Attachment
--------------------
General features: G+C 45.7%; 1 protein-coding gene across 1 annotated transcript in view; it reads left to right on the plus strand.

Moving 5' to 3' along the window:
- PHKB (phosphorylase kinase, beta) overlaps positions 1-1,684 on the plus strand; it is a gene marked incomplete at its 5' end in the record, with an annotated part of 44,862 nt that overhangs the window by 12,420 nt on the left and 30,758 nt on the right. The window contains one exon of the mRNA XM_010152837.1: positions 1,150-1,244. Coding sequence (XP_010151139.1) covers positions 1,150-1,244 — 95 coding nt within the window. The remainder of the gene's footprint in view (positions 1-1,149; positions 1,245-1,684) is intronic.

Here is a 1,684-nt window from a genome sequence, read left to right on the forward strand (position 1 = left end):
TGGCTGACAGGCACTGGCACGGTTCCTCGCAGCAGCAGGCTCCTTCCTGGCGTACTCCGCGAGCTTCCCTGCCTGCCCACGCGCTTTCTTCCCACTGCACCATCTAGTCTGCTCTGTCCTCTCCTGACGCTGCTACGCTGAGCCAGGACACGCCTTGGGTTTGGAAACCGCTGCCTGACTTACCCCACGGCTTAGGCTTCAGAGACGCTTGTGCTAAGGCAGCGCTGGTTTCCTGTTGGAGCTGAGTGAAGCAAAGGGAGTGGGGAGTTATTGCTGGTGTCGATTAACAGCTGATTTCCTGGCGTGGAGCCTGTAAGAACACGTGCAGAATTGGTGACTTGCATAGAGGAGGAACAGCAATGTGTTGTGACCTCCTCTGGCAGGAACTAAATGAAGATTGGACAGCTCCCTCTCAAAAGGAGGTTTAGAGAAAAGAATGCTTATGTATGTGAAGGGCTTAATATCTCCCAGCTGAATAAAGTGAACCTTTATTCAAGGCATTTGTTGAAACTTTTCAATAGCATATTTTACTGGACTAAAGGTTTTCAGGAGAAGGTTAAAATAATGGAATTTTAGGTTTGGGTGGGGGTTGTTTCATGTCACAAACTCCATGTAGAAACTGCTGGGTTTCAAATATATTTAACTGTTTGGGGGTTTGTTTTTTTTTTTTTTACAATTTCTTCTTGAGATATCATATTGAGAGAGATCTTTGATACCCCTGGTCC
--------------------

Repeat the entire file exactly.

General features: G+C 45.7%; 1 protein-coding gene across 1 annotated transcript in view; it reads left to right on the plus strand.

Moving 5' to 3' along the window:
- PHKB (phosphorylase kinase, beta) overlaps positions 1-1,684 on the plus strand; it is a gene marked incomplete at its 5' end in the record, with an annotated part of 44,862 nt that overhangs the window by 12,420 nt on the left and 30,758 nt on the right. The window contains one exon of the mRNA XM_010152837.1: positions 1,150-1,244. Coding sequence (XP_010151139.1) covers positions 1,150-1,244 — 95 coding nt within the window. The remainder of the gene's footprint in view (positions 1-1,149; positions 1,245-1,684) is intronic.

Here is a 1,684-nt window from a genome sequence, read left to right on the forward strand (position 1 = left end):
TGGCTGACAGGCACTGGCACGGTTCCTCGCAGCAGCAGGCTCCTTCCTGGCGTACTCCGCGAGCTTCCCTGCCTGCCCACGCGCTTTCTTCCCACTGCACCATCTAGTCTGCTCTGTCCTCTCCTGACGCTGCTACGCTGAGCCAGGACACGCCTTGGGTTTGGAAACCGCTGCCTGACTTACCCCACGGCTTAGGCTTCAGAGACGCTTGTGCTAAGGCAGCGCTGGTTTCCTGTTGGAGCTGAGTGAAGCAAAGGGAGTGGGGAGTTATTGCTGGTGTCGATTAACAGCTGATTTCCTGGCGTGGAGCCTGTAAGAACACGTGCAGAATTGGTGACTTGCATAGAGGAGGAACAGCAATGTGTTGTGACCTCCTCTGGCAGGAACTAAATGAAGATTGGACAGCTCCCTCTCAAAAGGAGGTTTAGAGAAAAGAATGCTTATGTATGTGAAGGGCTTAATATCTCCCAGCTGAATAAAGTGAACCTTTATTCAAGGCATTTGTTGAAACTTTTCAATAGCATATTTTACTGGACTAAAGGTTTTCAGGAGAAGGTTAAAATAATGGAATTTTAGGTTTGGGTGGGGGTTGTTTCATGTCACAAACTCCATGTAGAAACTGCTGGGTTTCAAATATATTTAACTGTTTGGGGGTTTGTTTTTTTTTTTTTTACAATTTCTTCTTGAGATATCATATTGAGAGAGATCTTTGATACCCCTGGTCC